The 2014 Partnership for Safe Medicines (PSM) Interchange event was held on September 18 in Washington DC. This was the fifth year of the event and every year it gets better. That’s why RxTrace has been a media sponsor of the event for the last four years. This year, I found every speaker to be compelling. Next year I am elevating this event to my “highly recommended” short list.
Attendance at the event has grown each year and this time they reached the capacity of the venue and were forced to cut off registrations some time before the day of the event. A number of RxTrace readers were present at the this year’s event but more ought to attend going forward.
The PSM interchange is a different kind of event. It’s not a “how to” event. Over the years, the speaker lineup has included State and Federal pharma regulators, criminal justice professionals (investigators and prosecutors), academics, politicians, pharmaceutical industry associations, medical professionals and occasionally, victims of counterfeit drugs. The audience includes all of the above, plus people from pharma manufacturers and patient advocacy groups. Solution providers are generally absent, not because they are barred, but because the attendees are not solution buyers. Instead, they lean toward the policy and government relations sides.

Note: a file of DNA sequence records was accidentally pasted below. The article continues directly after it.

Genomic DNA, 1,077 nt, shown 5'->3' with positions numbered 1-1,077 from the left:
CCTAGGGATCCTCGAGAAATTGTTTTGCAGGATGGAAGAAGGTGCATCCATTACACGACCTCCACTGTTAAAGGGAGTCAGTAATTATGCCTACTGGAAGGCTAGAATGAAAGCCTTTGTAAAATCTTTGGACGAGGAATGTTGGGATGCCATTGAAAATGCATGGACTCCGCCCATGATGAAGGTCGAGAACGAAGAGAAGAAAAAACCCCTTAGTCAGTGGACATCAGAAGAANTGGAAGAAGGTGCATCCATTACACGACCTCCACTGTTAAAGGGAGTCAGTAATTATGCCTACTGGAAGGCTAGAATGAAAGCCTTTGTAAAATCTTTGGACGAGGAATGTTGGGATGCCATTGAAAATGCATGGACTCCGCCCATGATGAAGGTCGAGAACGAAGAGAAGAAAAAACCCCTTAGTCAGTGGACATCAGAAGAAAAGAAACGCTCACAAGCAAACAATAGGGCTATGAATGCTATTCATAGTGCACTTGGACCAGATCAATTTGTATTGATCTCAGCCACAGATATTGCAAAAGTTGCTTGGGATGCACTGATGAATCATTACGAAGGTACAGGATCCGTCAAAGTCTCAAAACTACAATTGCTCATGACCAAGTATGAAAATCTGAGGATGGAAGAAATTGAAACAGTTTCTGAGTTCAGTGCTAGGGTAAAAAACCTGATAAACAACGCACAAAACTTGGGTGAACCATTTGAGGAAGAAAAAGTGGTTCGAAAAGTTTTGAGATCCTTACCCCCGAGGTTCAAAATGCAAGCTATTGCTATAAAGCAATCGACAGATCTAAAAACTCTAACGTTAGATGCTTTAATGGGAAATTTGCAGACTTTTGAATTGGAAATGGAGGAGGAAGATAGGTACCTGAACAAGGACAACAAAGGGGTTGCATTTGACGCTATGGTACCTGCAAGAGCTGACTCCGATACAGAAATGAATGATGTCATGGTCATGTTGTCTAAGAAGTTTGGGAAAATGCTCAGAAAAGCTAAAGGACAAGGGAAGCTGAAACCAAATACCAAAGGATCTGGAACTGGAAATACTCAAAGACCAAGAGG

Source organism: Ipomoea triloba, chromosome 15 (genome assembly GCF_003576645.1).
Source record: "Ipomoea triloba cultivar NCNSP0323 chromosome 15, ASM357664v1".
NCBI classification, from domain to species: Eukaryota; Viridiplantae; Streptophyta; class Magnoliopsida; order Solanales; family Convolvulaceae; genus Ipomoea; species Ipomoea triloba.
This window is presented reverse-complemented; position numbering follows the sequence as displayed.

One of the primary threads of the Interchange explores the problem of rogue websites that sell drug products illegally to U.S. citizens, although every year there are presentations made by prosecutors and supply chain security executives about crimes committed within the legitimate supply chain.
One of the best things about the PSM Interchange is that they have a professional video company record all presentations and post some of them on YouTube, so even if you don’t attend the event, you can go back at your leisure and watch these high quality videos. You will find a consolidated list of links to the YouTube videos and slide decks of some of the presentations here on the PSM website.
Overall, this is the event that the search engine companies (including Google, Yahoo, Microsoft and others) and credit card companies (including Mastercard, Visa, AmEx and others) ought to be a part of, rather than just one of the subjects of. Why they do not attend this event I can’t explain, but considering that Google’s formal motto is “Don’t be evil”, you would think they would be a big supporter of the PSM and this event. But instead, at least one speaker discussed their efforts to get Google to do the right thing and help block rouge websites. Sad to say that it sounded like Google prefers to protect bad guys rather than pass up their revenue. You would think that after paying a $500 Million fine for doing so in 2011 they would take a more active interest in how to stop the marketing of substances that kill people, but maybe not.
Listen to Keynote speaker Jim Hood, Attorney General of Mississippi describe his experience with Google and others to interrupt access to illegal internet drug sellers in this clip: